The remainder of the facade is emphasized by piers with a "V"-shaped texture, as well as spandrels with ornamental patterns.[9] The walls are designed with undulating patterns that generally run at an angle to the adjacent streets.[9][12] The bottom of the facade contains a water table made of pink granite. The original building mainly consists of a red-and-brown brick facade. On the original facade, each vertical bay includes a pair of six-over-six sash windows made of wood, or a pair of ventilation louvers.[9] The newer portions of the facade are made of bricks tinted in different shades of red, orange, brown, and gray; these primarily have a rough texture with thick mortar joints between each brick. On the newer sections, each bay contains single or paired six-over-six sash windows made of steel.[10]


32 Avenue of the Americas contains 1.17 million square feet (109,000 m2) of office space.[13] The heights of each floor were based around the original building's floor heights.[6] The top three floors were built atop a 90-foot-long (27 m), 450-foot-high (140 m) steel truss, which rested on the roofs of the two new wings, above the height of the original building. The loads on the truss were mitigated by the usage of lightweight concrete.[9]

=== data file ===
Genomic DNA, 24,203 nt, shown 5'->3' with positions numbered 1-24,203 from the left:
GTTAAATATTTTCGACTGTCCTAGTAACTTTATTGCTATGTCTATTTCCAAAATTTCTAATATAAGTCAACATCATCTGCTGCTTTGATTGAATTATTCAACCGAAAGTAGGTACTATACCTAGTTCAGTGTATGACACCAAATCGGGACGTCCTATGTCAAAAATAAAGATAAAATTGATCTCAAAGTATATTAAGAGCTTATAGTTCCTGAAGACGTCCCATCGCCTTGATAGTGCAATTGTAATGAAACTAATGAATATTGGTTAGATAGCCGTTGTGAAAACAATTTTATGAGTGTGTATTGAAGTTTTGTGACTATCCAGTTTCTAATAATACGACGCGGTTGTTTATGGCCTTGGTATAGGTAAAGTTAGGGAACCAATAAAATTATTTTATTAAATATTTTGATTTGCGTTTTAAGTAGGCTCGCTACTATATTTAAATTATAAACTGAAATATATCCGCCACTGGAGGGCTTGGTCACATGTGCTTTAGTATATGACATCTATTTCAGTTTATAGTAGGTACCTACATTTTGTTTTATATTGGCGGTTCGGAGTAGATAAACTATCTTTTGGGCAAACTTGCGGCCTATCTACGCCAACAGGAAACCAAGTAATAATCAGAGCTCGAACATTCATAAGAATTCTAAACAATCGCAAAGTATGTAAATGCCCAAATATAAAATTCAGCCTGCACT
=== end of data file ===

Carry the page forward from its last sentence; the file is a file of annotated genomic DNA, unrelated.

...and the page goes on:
The building's ground-level lobby is composed of a corridor from Sixth Avenue to Church Street.[12][14] Both ends of the lobby are approached by entrance vestibules with two bronze revolving doors flanked by two bronze hinged doors. The Sixth Avenue side contains an alcove in its vestibule, which leads to an auditorium.[14] Three elevator-lobby corridors branch off from the main corridor at a 90-degree angle: the two corridors on the north side of the lobby each have a bank of elevators, while the corridor on the south side leads to a bank of four elevators.[15] The Church Street side of the lobby is supported by a series of piers along the center of the corridor, and contains two perpendicular bends.[14] An elevator bank with two elevators is located on the southern wall of the lobby near the Church Street entrance.[15] The lobby is generally accessible to the public, since the security turnstiles are located at the entrances to the elevator banks.